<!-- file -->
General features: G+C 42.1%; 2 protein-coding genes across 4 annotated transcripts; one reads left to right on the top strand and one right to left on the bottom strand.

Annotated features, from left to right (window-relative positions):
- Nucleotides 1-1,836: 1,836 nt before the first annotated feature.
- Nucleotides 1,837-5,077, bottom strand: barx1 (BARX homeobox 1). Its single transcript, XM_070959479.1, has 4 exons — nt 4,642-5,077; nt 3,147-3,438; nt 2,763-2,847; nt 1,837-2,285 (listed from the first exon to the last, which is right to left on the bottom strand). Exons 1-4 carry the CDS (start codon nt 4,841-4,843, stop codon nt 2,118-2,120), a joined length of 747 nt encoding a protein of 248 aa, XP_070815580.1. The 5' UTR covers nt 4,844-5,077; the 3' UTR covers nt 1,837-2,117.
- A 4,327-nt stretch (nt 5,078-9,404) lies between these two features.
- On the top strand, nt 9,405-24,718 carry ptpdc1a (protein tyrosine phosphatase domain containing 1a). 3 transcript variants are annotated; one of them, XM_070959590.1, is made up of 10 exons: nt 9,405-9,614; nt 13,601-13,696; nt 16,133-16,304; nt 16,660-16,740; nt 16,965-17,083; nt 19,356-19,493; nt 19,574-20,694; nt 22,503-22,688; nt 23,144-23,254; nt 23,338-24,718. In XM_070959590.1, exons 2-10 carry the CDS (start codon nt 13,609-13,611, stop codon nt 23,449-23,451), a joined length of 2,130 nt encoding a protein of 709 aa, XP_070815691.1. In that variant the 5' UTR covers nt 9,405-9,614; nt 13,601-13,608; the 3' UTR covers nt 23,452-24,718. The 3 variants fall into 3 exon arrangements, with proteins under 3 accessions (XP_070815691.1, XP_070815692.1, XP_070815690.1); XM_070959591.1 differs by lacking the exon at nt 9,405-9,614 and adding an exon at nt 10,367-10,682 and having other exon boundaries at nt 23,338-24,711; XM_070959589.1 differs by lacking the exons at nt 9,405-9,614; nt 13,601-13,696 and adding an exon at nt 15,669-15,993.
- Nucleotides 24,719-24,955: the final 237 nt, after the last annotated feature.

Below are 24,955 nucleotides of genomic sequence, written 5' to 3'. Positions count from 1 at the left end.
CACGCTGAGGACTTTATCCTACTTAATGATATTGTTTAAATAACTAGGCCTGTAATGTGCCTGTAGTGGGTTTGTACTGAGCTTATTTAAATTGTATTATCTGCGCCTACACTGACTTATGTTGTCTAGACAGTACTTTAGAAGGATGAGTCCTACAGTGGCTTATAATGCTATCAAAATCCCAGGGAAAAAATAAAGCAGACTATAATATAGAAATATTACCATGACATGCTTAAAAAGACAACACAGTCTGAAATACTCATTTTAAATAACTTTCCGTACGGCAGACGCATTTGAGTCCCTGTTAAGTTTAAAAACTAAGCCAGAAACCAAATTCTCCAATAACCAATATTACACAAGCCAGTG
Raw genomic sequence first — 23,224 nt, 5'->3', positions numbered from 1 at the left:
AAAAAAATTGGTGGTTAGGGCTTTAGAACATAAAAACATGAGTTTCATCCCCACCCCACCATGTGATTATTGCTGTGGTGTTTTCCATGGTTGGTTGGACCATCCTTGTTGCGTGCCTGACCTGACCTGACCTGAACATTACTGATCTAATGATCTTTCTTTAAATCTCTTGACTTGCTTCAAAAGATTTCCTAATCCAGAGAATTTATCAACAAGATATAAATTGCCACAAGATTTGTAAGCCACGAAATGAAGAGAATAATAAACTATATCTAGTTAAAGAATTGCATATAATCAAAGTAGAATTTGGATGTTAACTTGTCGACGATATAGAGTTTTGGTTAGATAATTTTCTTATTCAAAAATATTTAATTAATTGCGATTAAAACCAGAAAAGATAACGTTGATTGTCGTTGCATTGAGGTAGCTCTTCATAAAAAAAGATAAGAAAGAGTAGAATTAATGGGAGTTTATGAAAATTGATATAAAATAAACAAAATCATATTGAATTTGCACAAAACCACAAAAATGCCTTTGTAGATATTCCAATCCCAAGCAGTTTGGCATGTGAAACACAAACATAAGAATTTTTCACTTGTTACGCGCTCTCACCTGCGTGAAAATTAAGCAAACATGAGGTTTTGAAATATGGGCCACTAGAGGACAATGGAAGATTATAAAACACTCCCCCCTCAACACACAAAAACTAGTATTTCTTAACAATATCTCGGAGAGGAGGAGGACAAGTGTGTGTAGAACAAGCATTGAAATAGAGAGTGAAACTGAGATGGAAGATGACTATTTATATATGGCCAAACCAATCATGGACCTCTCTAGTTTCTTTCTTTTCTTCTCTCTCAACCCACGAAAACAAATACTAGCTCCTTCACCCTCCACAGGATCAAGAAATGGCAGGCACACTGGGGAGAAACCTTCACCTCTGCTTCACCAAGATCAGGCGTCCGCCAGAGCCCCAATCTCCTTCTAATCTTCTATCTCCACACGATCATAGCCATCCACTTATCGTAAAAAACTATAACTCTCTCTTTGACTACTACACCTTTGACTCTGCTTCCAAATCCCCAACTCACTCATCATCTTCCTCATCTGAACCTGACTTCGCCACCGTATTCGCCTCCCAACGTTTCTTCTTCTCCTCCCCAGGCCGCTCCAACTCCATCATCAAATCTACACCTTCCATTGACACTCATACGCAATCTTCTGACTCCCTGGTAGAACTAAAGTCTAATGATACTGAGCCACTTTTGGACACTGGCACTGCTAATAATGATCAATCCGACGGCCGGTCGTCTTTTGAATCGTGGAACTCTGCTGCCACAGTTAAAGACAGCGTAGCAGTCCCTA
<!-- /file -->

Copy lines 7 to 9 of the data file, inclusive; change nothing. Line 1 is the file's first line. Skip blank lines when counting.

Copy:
- Nucleotides 24,719-24,955: the final 237 nt, after the last annotated feature.

Below are 24,955 nucleotides of genomic sequence, written 5' to 3'. Positions count from 1 at the left end.
CACGCTGAGGACTTTATCCTACTTAATGATATTGTTTAAATAACTAGGCCTGTAATGTGCCTGTAGTGGGTTTGTACTGAGCTTATTTAAATTGTATTATCTGCGCCTACACTGACTTATGTTGTCTAGACAGTACTTTAGAAGGATGAGTCCTACAGTGGCTTATAATGCTATCAAAATCCCAGGGAAAAAATAAAGCAGACTATAATATAGAAATATTACCATGACATGCTTAAAAAGACAACACAGTCTGAAATACTCATTTTAAATAACTTTCCGTACGGCAGACGCATTTGAGTCCCTGTTAAGTTTAAAAACTAAGCCAGAAACCAAATTCTCCAATAACCAATATTACACAAGCCAGTG